j to Muniuiu mountain am! of the rescue is
finely written, and Mr. Parker shows his good
taste by not letting Hume, his hero, reap alto
gether bitter fruit of his heroism.
■ ' ' '■ ■ '" -I
"I AM THE KEEPER
OF THE LIGHT."
—From "The Ruling Passion," Serlbners.
Flowers From Persian Poets. Edited
by Nathan Hasitell Dole and Belle M.
Walker. Two volumes. New York: T. Y.
Crowell & Co., Nos. 426 and 428 West Broad
way. Cover, tide pages and borders •!»•
signed by Goodhae. Price, $4 per set, cloth,
gilt top; $7.50 half calf.
These two fine large octavo, beautifully
printed and adorned volumes contain English
versions of examples of the "Persian poetry
which has best stood the test of time. A
good deal of the English rendering is free
translation, as is the case with so many j
renderings of Omar Khayyam's poetry. We
have the best from Sadi, Haflz, Jami, Ffrdusi,
or Firdausi, as the editors of these volumes
spell his name, Omar Khayyam, Nizami,
Rumi and Essedi. They give the palm to
Firdausi as an epic and lyric poet. Firdausi
has been profusely translated; more of his
poetry is known to English readers than of
most any other Persian poet and he is re
garded as the real father of Persian poetry,
as he gathered together the scattered legends
of ancient Persia. Omar Khayyam is belter
known outside of Persia than in it. His cult
is strongest in the Occident The editors of
these volumes properly adjudge that a large
part of the verse credited to Omar consists of
spurious quotations, imitations of the original.
Between Ferdausi and Jami, about 500 years,
there were very many Persian poets, but only
seven or eight of real distinction. The edi
tors have succeeded in giving a very good
idea of the schools and inspiration of these
singers of the orient. The selection* from the
"Rubaiyat" are admirable, the version being
credited to E. A. Johnson. Specimens of
Persian and Arabic writing are given. The
Persian language contains a strong flavoring
of the Arabic, which greatly enriches it as a
vehicle of expression. Notes are appended in
each volume and there are photogravures of
Tom Beanling?. By Gouverneur Star's.
New York: Tlv: Century company. Minne
apolis: N. McCarthy. Price, $1.25.
An extraordinarily well-written" little ro
mance of the day that is, is "Tom Beauling,"
the genial, companionable, accomplished fel
low who couldn't find his father by a photo
graph and a name left by his erring mother
who died in Judge Tyler's house just after
handing over to him her boy. The judge knew
the mother's history somewhat, and, after
kicking a little, adopted Tom and became
greatly attached to him. The' judge died after
telling Tom to find his father and to tell
him that an old man was made happy by
hia sin and giving him a .photograph of his
father and mother the latter had left.
Tom got all the judge's property and we find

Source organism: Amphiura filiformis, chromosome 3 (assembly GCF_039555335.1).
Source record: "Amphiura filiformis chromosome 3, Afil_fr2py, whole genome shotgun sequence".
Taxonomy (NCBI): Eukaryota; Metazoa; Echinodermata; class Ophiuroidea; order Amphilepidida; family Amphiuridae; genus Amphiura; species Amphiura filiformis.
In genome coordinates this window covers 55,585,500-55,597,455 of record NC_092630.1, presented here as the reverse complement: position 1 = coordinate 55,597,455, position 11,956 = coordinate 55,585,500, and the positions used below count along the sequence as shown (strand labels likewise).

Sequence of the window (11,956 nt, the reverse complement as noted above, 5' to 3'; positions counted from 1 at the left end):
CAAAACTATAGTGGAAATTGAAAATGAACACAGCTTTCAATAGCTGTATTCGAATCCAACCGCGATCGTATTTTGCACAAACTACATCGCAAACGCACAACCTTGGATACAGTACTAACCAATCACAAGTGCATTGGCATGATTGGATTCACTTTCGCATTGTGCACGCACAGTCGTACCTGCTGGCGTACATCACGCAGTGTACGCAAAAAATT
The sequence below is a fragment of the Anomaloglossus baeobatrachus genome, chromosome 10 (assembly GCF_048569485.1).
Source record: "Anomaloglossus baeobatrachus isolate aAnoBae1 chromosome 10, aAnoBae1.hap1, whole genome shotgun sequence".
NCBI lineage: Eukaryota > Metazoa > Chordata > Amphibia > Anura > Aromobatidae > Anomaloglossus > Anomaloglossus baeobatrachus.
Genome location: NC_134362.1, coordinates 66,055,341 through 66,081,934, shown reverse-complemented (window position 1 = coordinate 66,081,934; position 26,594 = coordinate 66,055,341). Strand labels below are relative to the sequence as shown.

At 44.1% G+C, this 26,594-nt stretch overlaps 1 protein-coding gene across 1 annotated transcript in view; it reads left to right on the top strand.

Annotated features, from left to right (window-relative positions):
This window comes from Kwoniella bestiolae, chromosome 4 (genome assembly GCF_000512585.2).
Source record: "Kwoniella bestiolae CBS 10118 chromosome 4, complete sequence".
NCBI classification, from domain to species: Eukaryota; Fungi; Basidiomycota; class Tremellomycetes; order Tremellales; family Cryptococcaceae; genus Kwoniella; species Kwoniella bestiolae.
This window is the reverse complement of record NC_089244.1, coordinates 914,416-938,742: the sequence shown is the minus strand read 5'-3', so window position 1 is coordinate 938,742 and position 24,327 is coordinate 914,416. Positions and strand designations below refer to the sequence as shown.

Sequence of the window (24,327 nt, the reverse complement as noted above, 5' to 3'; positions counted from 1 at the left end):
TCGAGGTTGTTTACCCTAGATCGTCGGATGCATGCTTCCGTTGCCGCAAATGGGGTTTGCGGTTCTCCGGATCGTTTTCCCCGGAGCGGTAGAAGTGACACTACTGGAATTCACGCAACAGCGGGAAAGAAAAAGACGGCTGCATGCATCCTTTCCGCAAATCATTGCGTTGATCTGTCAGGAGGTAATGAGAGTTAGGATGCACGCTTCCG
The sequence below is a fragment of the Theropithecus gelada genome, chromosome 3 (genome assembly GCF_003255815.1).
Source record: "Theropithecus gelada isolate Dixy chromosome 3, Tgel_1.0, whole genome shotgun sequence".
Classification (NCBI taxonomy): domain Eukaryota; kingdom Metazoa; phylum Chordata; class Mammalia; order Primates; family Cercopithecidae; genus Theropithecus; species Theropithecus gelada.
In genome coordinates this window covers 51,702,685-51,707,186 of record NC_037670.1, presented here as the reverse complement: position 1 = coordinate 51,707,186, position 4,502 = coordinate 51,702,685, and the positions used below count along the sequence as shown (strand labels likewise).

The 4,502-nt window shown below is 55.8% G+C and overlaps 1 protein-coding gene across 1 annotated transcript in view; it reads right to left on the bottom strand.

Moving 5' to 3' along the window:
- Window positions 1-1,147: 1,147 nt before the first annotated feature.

him, traveling all over the world, turning up
in the orient and Occident, "a man with a
chest like the bastion of a fortification" and
a "hand made of brown steel," and a voice
which was so beautiful and deep that people
held their breath to listen to It. And Tom fell
in love with a beautiful girl and rich, and
she loved him and he had not told her or the
family that he did not know who his father
was. That difficulty disappeared in a very
Interesting way. The climax is fine but the
reader will probably be surprised that th?
end is not exactly as he thought It would be,
but it is all right and nobody can regret that
stalwart, sweet-voiced Tom brought up at
last in such a fragrant clover field. :-.ir!- :
ttini» ni. )t tiimniiiiim(int«<«inm
i * Told in Brief f
* 4 |
Stories about the Boxer uprising of 1900 mul
tiply. Few of them are interesting. Here is
another entitled "The Princess of the- Purple
Palace," by Win. Of. Graydon. (New York:
McClure. Phillips & Co. Minneapolis: M. Mc-
Carthy. Price, $1.10.) The story relates the
adventures of two American boys who went
through all the perils to which the legation- j
ers were exposed and, in addition, undertook
to rescue a 'princess from a savage Boxer's
clutches. Princess ■. Loo-Lao is saved after
many narrow escapes from death, ( and the
author closes the romance with • the occupa
tion of Peking by the allies. j :; \*
.It is altogether delightful to find that
Houghton, Mifflin & Co. (Boston) have pub
lished a new edition of "A Cathedral Court
ship," with the most appropriate' of illustra
tions by Charles E. Brock. Kate- Douglas
Wiggin herself must feel a thrill of pride as
she contemplates the red and gold covers and
very attractive typography of the book. Who j
but this admirable author could ■ have told
the story of Kitty's and Jack Copley's love
in this exquisitely humorous way? For sale
in Minneapolis by Nathaniel McCarthy. Price,
$1.50. -•■-, ...-.
There, are some original wonder tales in
Herbert Quick's "In the Fairyland of Ameri
ca, a'Tale of the Pukwudjles." with forty
three Illustrations by E. W. Doming.' (New
York: Frederick A. Stokes company. Minne
apolis: N. McCarthy. Price, $1.20.) The au
thor hints that his ideas of the Pukwudjles
are derived from his mother's stories told to '
him in his childhood, and she must have been ,
a very ingenious mother. The boy Edgar cer- !
tainly had variety enough under the guidance
of the Indian Met-a-kon-a-gon-tu-la-kang
tug-koosh among the ■• ravine people. The'
Professor is. to say the least, an extraordina
rily amusing creation. -,\-•
"Beowulf" is a (poem by Samuel Harden
Church, author of "Oliver Cromwell: A His
tory," etc. (New York: Fred A. Stokes com
pany. , Minneapolis: N. McCarthy. Price,
$1.75.) It was 'Mr. Church's intention to
translate the heroic Anglo-Saxon .legend
touching Beowulf, the Teutonic chief. The
old legend was long ago put into old English,